Note: Wasamon = A Kumamoto dialect for "Someone who likes new things"
I spent a very long time looking for a suitable idea that could combine the themes of innovation, invention and Kumamoto. But this time, as a masterclass participant I could get the help of an editor, so together we tried to create an interesting and understandable story.
Q: You draw comics that read from right to left, in a typical manga reading order. When did you start drawing comics in this format? Also, please let us know if there are any points that you are aware of, or consider important when you draw manga in the Japanese format.
A: This is the eternal question! Which direction should manga be drawn in western countries? We think that if we write the text from left to right, then the story panels should be located in the same direction. Before exploring authentic Japanese manga, I made comics from left to right. But when I started to read a lot of manga, I got used to reading from right to left and now it’s harder to read comics in the opposite direction (for example, “Manhua” or “Manhwa”?).
So it's easier for me to use the Japanese comic format, it's just a matter of habit. When most readers see a black and white comic with a Japanese manga frame arrangement, they automatically read from right to left. So I think this is not a problem, everyone can choose which direction to draw a story.
Q: Japanese and Russian manga is very different, so could you tell us about the common differences and similarities between Japanese and Russian manga?
A: Difficult question! At first glance, they may look alike, so you wouldn’t immediately distinguish a black and white European comic from an authentic manga. But as Russia is both a Western and Eastern country in terms of its location and “character”, manga created in Russia is defiantly influenced by both Western and Eastern comic book traditions.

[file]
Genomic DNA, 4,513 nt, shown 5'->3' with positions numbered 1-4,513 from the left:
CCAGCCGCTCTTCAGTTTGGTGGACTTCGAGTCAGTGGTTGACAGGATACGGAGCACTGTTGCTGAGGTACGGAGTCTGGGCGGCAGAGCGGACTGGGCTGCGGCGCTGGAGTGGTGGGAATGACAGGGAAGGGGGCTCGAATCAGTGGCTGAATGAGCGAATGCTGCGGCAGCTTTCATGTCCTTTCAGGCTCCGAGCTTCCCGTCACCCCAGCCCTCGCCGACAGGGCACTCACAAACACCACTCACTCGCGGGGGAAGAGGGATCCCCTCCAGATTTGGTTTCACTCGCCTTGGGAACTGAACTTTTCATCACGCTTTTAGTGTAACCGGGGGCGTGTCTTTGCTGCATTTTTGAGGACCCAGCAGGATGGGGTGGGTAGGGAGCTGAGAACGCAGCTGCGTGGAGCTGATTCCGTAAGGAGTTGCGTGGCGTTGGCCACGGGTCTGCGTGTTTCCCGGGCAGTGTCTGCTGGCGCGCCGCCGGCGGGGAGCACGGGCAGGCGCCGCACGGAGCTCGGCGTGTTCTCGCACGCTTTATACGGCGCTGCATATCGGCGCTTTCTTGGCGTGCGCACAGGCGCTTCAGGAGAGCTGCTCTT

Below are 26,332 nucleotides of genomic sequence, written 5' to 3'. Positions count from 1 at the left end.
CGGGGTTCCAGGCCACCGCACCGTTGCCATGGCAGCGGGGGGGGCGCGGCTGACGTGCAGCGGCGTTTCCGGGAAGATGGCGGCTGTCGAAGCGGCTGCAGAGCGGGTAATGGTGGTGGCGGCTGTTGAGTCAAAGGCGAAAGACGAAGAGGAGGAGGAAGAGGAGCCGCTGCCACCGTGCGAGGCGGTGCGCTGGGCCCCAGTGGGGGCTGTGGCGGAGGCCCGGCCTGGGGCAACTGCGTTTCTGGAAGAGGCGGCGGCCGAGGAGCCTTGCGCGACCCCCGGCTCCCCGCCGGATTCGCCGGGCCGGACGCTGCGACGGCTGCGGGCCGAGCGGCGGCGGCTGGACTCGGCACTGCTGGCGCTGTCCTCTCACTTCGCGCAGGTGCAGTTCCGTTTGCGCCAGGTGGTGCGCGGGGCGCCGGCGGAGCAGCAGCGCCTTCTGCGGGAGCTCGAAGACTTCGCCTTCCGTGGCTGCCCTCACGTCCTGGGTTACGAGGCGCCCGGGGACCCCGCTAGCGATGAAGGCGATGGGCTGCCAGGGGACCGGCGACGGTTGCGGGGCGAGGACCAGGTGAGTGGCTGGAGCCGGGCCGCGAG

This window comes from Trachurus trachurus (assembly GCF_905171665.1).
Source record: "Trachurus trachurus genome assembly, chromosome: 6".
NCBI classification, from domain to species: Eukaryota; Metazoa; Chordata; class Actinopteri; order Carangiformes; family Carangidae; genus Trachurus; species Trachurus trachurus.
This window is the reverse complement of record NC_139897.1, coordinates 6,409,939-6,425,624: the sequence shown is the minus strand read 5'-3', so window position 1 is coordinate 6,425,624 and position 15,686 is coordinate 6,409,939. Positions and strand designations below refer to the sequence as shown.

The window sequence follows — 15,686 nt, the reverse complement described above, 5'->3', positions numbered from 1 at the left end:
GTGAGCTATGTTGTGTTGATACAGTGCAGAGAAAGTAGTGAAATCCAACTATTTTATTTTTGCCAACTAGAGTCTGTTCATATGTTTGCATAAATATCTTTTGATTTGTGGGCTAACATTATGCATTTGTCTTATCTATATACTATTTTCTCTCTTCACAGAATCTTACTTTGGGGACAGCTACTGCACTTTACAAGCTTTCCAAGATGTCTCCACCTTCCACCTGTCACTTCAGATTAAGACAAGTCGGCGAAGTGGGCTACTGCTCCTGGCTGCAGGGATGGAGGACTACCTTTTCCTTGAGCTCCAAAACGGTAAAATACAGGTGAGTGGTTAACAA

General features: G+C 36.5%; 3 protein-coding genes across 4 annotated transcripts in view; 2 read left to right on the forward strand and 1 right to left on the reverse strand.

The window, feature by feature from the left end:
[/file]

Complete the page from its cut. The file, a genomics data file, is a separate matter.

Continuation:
Many readers believe that Russian manga is still developing, that it can't be called a manga.
But as our interest in manga is relatively recent, it is generally made by young artists and therefore it's no surprise that they have no experiencein creating good stories.
We practically have no manga schools where students can officially gain an education in manga making. Most often, young artists can attend various master classes, where they get basic knowledge from artists and more experienced mangaka. Or the author himself can search for information about creating manga on the Internet (for example, watch the short video lessons from SMA). The most important difference is that we do not have professional manga editors. Usually manga in Russia is created by one person or a group of co-authors, but there isn’t anyone who would be willing to lead the author in the right direction and develop their talent.
Q: As this is your first experience of working with a Japanese publisher, how do you communicate with the editor in charge? Please tell us in detail about the workflow of creating comics remotely. Specifically, were the meetings and original storyboards supplied in English?
A: Yes, all communication takes place in English using SNS. Due to the time difference of 6 hours, we can communicate productively for just a few hours a day, so it is very important to discuss all the issues quickly otherwise you will have to wait until the next morning. It is very beneficial to discuss work with my editor, as I always receive professional opinions about my ideas. If I don’t have any new ideas at all, my editor suggests story concepts or offers me clues of where to look for them, which is a great help for inspiration.
Q: You created a manga set in a Japan, so how did you find and collect reference materials?
A: If I need to portray real place locations, Google maps help a lot! For the Kumamoto round of SMA, the organizers of the competition provided participants with photos of Kumamoto Prefecture, which helped to visualize locations. Sometimes I use my own photos that I have taken during my travels around Japan.
About Sideburn 004
Q: When did you realize you wanted to become a manga artist? And when did you first start drawing?
A: As far as I can remember, I first began to draw from early childhood. That is why at around 9 or 10 years old, I began to attend a local art school where, for 5 years I studied the basics of painting, graphics and composition. I think I got to know comics around the same time.